Next up we attach the mouseover and mouseleave events to the element #mouseable. This shows an example of being able to pass in multiple events as the first argument to the .on() method. So what this second instance shows us is that any time the user mouses over, or mouses out of the element which has the id of #mouseable, they are going to trigger the mickeymouse function. All that function does is simply add a nice blue background color to one of the paragraph elements in the page. And come on, who doesn’t love Mickey Mouse?!

The third instance of this example uses the .on() method to actually bind a function which removes the event handler from the element which has the #mouseable id. If we look at the code jQuery('#off').on('click', itsoff); it reads as follows. “Select the element with the id of #off, and when the user clicks it, run the itsoff function.” Lets examine the event handling function:

So when the itsoff function runs, it grabs the element with the id of #mouseable and uses the .off() method to remove both the mouseover and mouseleave events from triggering the mickeymouse function. Awesome, Donald Duck would be proud.

The last piece of this example is really interesting, and important to understand. We can use the .on() method as a way to peer into the future of our web page. There will often be cases where the document gets modified and elements get added dynamically after the page has loaded. So how can we deal with these newly created elements? How can we select them, or add event handlers to them? We can do this by taking advantage of the fact that events bubble in the DOM. What this means is that, when an event happens, if there is no handler for it, it will bubble up to the parent elements to see if there is a handler there. In our case, we are adding li elements dynamically as children to a ul element with the id of #backtothefuture.

Now, what if we want to take an action, or handle an event for those individual li elements that have been added to our web page after the fact? We can do this by using the .on() method on the parent element, and specifying what element(s) we want to take action on as the second parameter to the .on() method. This is how we do it:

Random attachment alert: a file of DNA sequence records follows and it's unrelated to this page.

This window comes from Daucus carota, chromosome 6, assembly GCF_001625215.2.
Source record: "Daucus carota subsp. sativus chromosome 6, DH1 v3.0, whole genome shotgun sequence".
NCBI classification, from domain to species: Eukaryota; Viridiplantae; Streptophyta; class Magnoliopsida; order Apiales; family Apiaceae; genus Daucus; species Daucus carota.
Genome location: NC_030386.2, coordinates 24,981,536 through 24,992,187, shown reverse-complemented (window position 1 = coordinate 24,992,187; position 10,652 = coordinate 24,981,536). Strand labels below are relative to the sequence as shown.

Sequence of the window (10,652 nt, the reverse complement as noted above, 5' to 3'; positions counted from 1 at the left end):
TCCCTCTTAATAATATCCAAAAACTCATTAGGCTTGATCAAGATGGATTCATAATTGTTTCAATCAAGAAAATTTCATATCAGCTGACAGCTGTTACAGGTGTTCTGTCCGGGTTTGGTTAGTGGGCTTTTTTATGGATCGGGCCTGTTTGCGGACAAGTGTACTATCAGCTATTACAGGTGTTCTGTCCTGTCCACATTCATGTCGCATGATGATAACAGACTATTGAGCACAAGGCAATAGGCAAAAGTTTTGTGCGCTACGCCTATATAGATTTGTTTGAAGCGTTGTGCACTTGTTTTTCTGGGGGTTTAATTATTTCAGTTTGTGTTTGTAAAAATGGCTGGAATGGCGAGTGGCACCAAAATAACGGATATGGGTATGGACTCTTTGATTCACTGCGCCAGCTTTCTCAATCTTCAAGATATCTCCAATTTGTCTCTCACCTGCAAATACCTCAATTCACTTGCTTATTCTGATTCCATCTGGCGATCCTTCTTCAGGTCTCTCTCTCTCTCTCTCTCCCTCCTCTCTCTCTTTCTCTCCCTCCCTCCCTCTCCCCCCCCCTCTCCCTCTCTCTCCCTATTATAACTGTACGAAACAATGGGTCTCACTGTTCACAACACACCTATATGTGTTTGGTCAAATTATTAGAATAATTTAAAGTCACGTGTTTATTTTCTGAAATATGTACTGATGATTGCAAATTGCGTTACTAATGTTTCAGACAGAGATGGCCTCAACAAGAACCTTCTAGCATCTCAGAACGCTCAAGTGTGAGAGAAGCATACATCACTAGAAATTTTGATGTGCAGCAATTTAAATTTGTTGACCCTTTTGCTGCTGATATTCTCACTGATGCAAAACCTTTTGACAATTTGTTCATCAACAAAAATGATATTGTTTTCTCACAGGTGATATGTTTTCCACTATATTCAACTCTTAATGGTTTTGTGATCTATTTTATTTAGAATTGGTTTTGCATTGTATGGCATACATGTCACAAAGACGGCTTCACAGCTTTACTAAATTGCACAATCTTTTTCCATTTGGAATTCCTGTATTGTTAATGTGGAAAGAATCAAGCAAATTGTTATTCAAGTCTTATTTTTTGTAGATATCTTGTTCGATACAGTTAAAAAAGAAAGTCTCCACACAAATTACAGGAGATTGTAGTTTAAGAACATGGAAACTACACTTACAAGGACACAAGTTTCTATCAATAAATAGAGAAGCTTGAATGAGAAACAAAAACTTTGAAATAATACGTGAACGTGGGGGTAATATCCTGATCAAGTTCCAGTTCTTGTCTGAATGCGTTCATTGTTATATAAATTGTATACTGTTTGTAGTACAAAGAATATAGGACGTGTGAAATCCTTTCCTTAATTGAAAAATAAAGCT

This line of code gives a cool fade in and out effect as the user moves the mouse across any future li elements that were added. The parent element with the id of #backtothefuture acts as a container of sorts for all of the li elements that get dynamically added to the page. We use .on() method and specify 3 parameters. You likely recognize that parameter 1 is the event we want to bind and parameter 3 is the event handling function. So what then is parameter 2? Parameter 2 is a selector we specify to filter the descendants of the original selected item to determine which will trigger the event. So in this case, it says, any li elements that are descendants of #backtothefuture will trigger the anonymous function which contains the line of code $(this).fadeOut().fadeIn(); when the user mouseleaves the element. It is worth noting, that we can have multiple descendant elements, and they will all work in the same way. Go ahead and test it out! Click the ‘Click to See The Future’ button multiple times to insert multiple li elements. Then move your mouse across the collection of li elements and watch the effect it creates. Pretty cool!

The jQuery Event Object

We are in the age of modern web browsers with Google Chrome, Mozilla Firefox, Microsoft Internet Explorer, Apple Safari and others leading the way. They all work great, yet still, they do not all work exactly the same. When writing event handling code, you may still get frustrated with cross browser issues creeping up. It has in fact gotten much better than it used to be, but we still need help. jQuery provides this help with a Single Unified Event Object to tackle these challenges. Using the jQuery event object can provide a wealth of information via its properties and methods. Here is a table of the most commonly used properties and methods available in the jQuery Event Object.


Use Case